Now, for the first time, Commissioner Ford Frump reveals what really happened behind the scenes in the last two years as the National Fly Casting League confounded critics by emerging as another strong and popular member of the ever-growing fraternity of successful new American professional major leagues.
Now, for the first time, I want to reveal what really happened behind the scenes in the last two years as the National Fly Casting League confounded critics by emerging as another strong and popular member of the ever-growing fraternity of successful new American professional major leagues. This story should clear the air, as it were, of the charges and innuendoes that have been irresponsibly bandied about by certain elements of the press ever since the league started operation.
We have been "bucking the tide" all along, that is for sure. Sports fans said to me from the first, "It'll never work, Frump. The people won't go for it." Or, if they knew me: "It'll never work, Ford. The people won't go for it." Sure, I had to remind myself, keeping my "cool," the people weren't interested in talking motion pictures either, at first. We had to educate the public, to show them what a great spectator sport fly casting is, live and on TV. Now that we have, now that we have established ourselves as a power in professional sport, I think at last it's time to spread the true facts before the American people and, in my own words, show how a germ of an idea grew into what is now one of the largest major leagues in this country.
I shall certainly never forget how first I became aware of what was then, so to speak, the incipient National Fly Casting League. It was one crisp autumn day in the fall of 1969 when I had lunch in a swank midtown Manhattan ( N.Y.) restaurant with a recent acquaintance of mine, Frankie Scilizi, the pharmaceutical magnate and, as you know, now the owner of our Buffalo Bass franchise. After exchanging niceties, Frankie and I got down to where, as my old daddy used to say, where the rubber really hits the road. Frankie told me about the other meetings he had been having with various millionaire civic leaders and scions of leading families throughout the 50 states, as they all made initial plans to start the first National Fly Casting League. National Fly Casting League! I sat up in my chair, with a start. This was the first time I had ever heard of such an enterprise.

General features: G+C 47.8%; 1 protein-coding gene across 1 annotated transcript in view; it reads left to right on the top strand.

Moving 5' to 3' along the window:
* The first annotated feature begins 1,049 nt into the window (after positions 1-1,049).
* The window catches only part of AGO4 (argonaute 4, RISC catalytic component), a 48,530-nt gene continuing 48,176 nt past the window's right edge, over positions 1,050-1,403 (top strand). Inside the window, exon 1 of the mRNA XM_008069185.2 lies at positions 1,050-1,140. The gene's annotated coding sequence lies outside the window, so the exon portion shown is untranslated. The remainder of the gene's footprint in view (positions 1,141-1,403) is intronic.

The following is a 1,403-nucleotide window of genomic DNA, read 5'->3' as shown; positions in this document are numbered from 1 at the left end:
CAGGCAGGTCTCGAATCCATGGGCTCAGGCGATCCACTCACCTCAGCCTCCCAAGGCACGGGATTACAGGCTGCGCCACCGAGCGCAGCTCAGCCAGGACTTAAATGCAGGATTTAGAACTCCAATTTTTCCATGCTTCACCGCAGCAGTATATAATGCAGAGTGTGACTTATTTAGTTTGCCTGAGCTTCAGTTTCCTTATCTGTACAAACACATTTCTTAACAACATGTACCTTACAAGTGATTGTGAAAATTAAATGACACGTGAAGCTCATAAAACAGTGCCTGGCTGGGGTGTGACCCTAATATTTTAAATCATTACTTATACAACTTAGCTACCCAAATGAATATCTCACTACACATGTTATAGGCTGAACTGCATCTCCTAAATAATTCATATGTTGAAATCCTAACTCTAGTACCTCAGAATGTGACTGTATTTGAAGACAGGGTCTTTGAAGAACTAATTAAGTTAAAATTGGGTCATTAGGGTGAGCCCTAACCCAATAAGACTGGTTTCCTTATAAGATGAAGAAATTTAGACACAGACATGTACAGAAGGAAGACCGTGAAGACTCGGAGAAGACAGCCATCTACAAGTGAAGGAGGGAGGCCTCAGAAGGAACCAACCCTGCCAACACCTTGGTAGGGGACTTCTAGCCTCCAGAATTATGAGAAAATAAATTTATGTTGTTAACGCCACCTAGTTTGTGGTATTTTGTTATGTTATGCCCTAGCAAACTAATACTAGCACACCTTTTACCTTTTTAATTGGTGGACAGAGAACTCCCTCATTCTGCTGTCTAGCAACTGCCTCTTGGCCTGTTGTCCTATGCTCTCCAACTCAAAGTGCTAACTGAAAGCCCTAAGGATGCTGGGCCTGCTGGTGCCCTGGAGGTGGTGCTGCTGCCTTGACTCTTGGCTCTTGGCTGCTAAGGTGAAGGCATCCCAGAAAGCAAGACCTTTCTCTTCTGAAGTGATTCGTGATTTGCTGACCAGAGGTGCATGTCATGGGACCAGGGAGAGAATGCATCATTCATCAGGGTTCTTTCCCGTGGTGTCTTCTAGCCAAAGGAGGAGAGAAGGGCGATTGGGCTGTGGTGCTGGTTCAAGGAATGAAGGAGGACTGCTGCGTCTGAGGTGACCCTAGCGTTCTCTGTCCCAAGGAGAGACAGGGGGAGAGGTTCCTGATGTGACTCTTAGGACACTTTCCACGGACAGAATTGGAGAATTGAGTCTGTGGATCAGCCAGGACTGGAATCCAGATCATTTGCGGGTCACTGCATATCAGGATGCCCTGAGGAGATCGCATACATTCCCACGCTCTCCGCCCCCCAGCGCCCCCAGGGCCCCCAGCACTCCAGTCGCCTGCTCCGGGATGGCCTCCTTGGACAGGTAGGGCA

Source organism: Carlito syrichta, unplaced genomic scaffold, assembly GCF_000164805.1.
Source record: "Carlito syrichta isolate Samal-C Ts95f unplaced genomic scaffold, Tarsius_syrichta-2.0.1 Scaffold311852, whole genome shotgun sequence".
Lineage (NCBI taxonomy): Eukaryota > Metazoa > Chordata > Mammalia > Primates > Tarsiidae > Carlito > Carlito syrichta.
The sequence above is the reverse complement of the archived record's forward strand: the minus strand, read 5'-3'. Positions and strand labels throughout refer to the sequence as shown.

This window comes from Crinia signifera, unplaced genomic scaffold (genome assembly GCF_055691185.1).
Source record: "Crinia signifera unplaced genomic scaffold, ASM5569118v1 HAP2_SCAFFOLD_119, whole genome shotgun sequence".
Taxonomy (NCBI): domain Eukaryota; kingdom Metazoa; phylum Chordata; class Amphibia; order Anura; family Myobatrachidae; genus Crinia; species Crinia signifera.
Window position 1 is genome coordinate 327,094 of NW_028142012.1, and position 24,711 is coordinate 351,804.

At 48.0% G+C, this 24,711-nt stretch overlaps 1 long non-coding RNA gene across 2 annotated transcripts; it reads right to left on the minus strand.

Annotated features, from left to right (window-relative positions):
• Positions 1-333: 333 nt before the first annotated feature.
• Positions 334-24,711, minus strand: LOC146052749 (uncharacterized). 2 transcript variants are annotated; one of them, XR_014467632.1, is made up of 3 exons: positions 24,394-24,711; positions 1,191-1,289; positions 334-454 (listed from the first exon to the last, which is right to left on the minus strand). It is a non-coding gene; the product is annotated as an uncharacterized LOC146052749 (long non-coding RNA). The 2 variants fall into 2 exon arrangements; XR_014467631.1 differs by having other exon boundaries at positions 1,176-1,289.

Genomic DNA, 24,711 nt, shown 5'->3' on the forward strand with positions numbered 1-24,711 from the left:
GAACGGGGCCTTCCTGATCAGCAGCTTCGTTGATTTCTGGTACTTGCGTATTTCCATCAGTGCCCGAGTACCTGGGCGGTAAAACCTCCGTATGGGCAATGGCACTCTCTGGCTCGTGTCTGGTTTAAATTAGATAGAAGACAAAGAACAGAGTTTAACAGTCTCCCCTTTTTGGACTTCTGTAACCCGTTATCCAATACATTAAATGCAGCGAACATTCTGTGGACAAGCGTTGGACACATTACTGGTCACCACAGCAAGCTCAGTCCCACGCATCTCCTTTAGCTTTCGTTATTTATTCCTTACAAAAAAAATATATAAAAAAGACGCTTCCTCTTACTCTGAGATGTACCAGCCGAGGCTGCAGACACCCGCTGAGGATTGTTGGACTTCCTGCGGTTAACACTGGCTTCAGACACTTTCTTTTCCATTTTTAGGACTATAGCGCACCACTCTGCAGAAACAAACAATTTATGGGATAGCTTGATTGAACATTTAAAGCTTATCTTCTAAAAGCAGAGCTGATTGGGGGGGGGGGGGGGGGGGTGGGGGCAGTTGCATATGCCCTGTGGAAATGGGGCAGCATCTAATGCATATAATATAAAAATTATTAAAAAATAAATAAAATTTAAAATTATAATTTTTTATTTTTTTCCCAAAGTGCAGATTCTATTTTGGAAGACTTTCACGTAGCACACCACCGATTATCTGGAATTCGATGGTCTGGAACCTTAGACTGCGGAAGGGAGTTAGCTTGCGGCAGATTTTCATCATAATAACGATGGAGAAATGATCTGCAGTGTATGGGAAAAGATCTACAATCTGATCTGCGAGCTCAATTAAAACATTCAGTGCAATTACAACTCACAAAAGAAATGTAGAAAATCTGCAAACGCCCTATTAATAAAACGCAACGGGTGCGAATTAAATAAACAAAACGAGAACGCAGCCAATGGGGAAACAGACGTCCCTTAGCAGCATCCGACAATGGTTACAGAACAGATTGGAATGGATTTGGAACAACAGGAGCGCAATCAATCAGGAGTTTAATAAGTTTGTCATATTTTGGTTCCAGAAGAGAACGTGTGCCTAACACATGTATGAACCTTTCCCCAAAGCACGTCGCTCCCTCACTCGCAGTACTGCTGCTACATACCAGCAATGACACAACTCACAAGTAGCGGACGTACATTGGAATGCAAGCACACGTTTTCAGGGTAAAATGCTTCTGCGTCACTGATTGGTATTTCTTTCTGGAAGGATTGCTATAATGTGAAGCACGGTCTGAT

"It'll never work, Scilizi," I said. (How could I know then how "off base" I would be proven by subsequent events!)
"Why don't you think so?" Frankie asked me, leaning forward.
"The people won't go for it," I went on.
But Frankie was a strong advocate of this bright new project, and he began to point out the real facts to me. He told me how 93.7 million Americans will fly-cast at one time in their lives, how 189.6 million Americans lived near large or medium bodies of water at one time or another and hence were all potential fans, how a nationally commissioned poll showed that 78% of all Americans answered "yes" they would like to go to a sports contest on the water if they had the chance, etc., and so on.
"Whew," I said, "those are all mighty impressive figures I wasn't aware of." Though still something of a "layman" to the world of fly casting, I was beginning to see the potential in this exciting, bold new venture.
"The National Fly Casting League can combine our American tradition of the pioneer outdoors with our modern desire to see a competitive sports event in clean, comfortable, safe surroundings," the young pill mogul and sports innovator explained to me. "Here, look at this report."